Cosmetic Facial Reconstruction Limits

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What can you expect of plastic surgeons after disfiguring violent acts such as animal bites, acid or heat burns?

Nonconstructive Cosmetic Surgeries

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Though there are many examples of overdone cosmetic surgery, it is generally undertaken to make someone appear more youthful or attractive. This differs from reconstruc­tive surgery that has the goal of correcting anatomical irregularities.

Separating conjoined twins (when practical) or removing extra append­ages are not considered cosmetic. This is often deemed medically necessary. Disfiguring violent acts such as animal bites, acid or heat burns require a series reconstructive surgeries.

Beautification Surgeries

“A group of surgical procedures that alter the face to increase its femininity” is called facial feminization surgery (FFS) or gender confirming facial surgery. Results can be dramatic and life-changing. This is not to be confused with transgender procedures. With FFS, doctors endeavor to make a woman appear more feminine or a male for masculine.

Limits of Cosmetic and Facial Reconstruction

Whether with fillers or scalpels, patients who get facial cosmetic surgery often assume that they will appear dramatically younger and more appealing. As with all surgeries, a risk of adverse reactions or even death is a possibility.

Even when things go quite well, the improvement may not dial back decades of aging. A study of 120,000 facelifts, published online in JAMA Facial Plastic Surgery in 2013 found that patients judged by independent viewers looked only three years younger, on average. An article in The New York Times provides the following rationale.

The very nature of what we consider “old” today also played a role in the results, said Nancy Etcoff, a psychologist at Harvard Medical School and the author of “Survival of the Prettiest: The Science of Beauty.”

This study looked only at surgical results, and didn’t use laser resurfacing to address brown splotches or fat injections to add volume. But a loss of plumpness in a face reads old, as do wrinkles or age spots, she said.

Severely Disfigured

Sometimes the end result of reconstructive surgery can only be appre­ciated when com­pared to the initial medical anomaly. Absence of an eye, nose or mouth seriously impacts the quality of life. The goal might be to restore basic senses or the ability to speak.

Following skin grafts and transplants, scaring and asymmetry may still be apparent. Lifelong micro-improvements can be achieved with an unlimited medical budget. But for most people, there is a limit to medical insurance, personal resources and physician philanthropy.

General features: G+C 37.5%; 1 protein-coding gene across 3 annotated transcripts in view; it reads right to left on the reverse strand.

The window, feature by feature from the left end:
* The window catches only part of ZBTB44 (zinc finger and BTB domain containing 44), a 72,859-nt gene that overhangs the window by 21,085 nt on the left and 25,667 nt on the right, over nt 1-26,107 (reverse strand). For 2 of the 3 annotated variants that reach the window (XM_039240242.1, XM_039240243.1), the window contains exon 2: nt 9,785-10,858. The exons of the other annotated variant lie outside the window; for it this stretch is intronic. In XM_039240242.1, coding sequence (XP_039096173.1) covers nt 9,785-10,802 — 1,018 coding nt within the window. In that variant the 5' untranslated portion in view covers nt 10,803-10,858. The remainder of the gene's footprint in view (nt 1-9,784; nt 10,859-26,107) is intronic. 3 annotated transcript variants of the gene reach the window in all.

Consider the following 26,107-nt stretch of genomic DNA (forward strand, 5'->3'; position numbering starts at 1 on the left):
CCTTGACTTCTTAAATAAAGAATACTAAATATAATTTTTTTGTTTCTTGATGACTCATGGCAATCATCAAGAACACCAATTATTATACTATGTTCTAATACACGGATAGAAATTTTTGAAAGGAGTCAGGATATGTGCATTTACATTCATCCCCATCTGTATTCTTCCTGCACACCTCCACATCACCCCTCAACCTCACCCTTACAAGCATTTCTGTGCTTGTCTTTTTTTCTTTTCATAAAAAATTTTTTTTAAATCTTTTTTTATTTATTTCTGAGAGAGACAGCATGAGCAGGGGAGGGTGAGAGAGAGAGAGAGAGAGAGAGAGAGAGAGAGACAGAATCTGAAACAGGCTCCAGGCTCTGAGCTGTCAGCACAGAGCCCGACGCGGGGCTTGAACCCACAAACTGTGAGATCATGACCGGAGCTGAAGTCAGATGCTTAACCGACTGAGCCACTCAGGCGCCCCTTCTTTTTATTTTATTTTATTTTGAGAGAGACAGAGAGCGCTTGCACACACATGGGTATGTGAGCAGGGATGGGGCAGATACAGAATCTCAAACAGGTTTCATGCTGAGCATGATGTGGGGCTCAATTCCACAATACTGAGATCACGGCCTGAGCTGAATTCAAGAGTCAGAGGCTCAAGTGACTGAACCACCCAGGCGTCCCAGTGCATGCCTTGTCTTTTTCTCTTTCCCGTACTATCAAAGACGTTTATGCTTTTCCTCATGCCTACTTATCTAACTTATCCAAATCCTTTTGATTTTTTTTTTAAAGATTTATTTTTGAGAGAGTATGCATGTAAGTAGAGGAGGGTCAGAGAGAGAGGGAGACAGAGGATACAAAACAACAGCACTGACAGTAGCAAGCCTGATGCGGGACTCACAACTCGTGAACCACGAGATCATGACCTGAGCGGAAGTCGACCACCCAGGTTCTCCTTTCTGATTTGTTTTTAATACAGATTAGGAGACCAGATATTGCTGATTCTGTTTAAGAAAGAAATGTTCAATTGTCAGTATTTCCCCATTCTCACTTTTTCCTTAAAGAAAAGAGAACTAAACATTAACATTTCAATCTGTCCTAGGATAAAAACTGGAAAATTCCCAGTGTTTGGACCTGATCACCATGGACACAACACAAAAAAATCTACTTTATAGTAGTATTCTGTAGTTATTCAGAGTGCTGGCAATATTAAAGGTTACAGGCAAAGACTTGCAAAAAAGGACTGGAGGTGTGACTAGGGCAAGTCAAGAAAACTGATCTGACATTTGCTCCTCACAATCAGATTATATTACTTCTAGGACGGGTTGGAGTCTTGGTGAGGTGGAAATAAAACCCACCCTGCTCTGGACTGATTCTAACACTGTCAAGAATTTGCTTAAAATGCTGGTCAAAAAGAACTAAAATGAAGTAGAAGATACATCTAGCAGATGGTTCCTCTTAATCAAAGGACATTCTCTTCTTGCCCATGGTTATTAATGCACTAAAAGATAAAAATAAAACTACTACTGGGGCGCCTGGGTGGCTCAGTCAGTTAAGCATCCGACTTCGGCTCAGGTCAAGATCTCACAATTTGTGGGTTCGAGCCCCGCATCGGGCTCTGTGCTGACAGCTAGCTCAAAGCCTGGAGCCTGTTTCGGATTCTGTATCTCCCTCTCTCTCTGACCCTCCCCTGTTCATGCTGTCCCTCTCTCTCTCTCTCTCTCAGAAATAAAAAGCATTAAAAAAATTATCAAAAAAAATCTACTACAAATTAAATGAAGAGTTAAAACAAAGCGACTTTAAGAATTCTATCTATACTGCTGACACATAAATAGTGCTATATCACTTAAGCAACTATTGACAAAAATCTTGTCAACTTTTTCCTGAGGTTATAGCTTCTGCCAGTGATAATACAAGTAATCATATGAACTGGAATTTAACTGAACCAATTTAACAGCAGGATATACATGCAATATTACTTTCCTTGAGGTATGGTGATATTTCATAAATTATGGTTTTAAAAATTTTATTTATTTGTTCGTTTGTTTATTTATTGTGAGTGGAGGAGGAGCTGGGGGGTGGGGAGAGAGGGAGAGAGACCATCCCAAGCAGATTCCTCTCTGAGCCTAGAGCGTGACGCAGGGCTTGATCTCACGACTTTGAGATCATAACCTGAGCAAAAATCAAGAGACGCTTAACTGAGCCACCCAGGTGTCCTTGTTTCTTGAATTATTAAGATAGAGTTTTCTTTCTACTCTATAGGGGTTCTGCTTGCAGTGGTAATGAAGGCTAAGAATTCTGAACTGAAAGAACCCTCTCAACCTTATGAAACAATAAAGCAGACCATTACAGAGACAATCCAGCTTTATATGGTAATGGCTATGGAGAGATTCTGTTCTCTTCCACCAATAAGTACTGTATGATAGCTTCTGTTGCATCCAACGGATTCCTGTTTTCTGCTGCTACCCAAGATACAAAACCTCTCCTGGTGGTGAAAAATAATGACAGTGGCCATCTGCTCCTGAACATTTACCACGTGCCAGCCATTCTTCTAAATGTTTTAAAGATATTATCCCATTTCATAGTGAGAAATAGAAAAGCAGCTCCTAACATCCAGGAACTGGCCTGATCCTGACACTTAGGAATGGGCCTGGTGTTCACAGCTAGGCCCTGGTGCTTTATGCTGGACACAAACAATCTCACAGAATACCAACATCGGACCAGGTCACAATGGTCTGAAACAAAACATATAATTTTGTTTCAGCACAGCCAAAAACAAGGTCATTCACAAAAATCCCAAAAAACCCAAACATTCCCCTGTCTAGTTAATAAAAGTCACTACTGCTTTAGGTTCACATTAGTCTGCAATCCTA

The topic of surgical limitations and acceptance is addressed in the cinematic adaptation of the book Wonder. It stars Jacob Tremblay, Julia Roberts and Owen Wilson. The boy on which the film is based, Trecher Collins, had 53 surgeries by age 11.

Documentary Trecher Collins Syndrome video

Carolyn Thomas was the victim of an eight-year abusive relationship that ended tragically with the death of her mother and her own face being shot off by her boyfriend. Against all odds, Carolyn survived to tell her story. The gunshot removed her right eye, her nose and most of her mouth.

As with other severely disfigured patients, Carolyn’s “after” picture may seem more like doctors are just getting started. Measured by the effort to restore basic senses, it has been a success. With sunglasses and cosmetics, she now blends in better with the general public. In fact, Carolyn shared her story on the Oprah show. When setting expectations, focus on functionality for such reconstruction.

Beauty in Perspective

Skin tightness, plumpness (collagen), age spots, and blemishes all contribute to the perception of age. Correcting one or more while leaving the others unchanged sends mixed messages to the viewer. This not only alters perceived age but reveals plastic surgery may have been involved.

Cosmetic surgery designed to straighten a crooked nose, improve droopy eyes or reduce the size of breasts causing backaches can make patients feel better about themselves if performed by a qualified professional. But do not expect to find a fountain of youth on the sharp end of a blade.

Each case is different and results vary. It is easier to impress modest expectations. The quest for perfection can lead down the unending path of dysmorphic syndrome—not knowing when to stop. Follow emerging prosthetics on the Pinterest board entitled Steel Life.

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Kevin Williams is a health advocate, artist, pro­gram­mer, and writer of hundreds of articles for multiple web­sites. He has 17 years experi­ence as a Neutrogena Research and Scientific Affairs graphics con­sul­tant.

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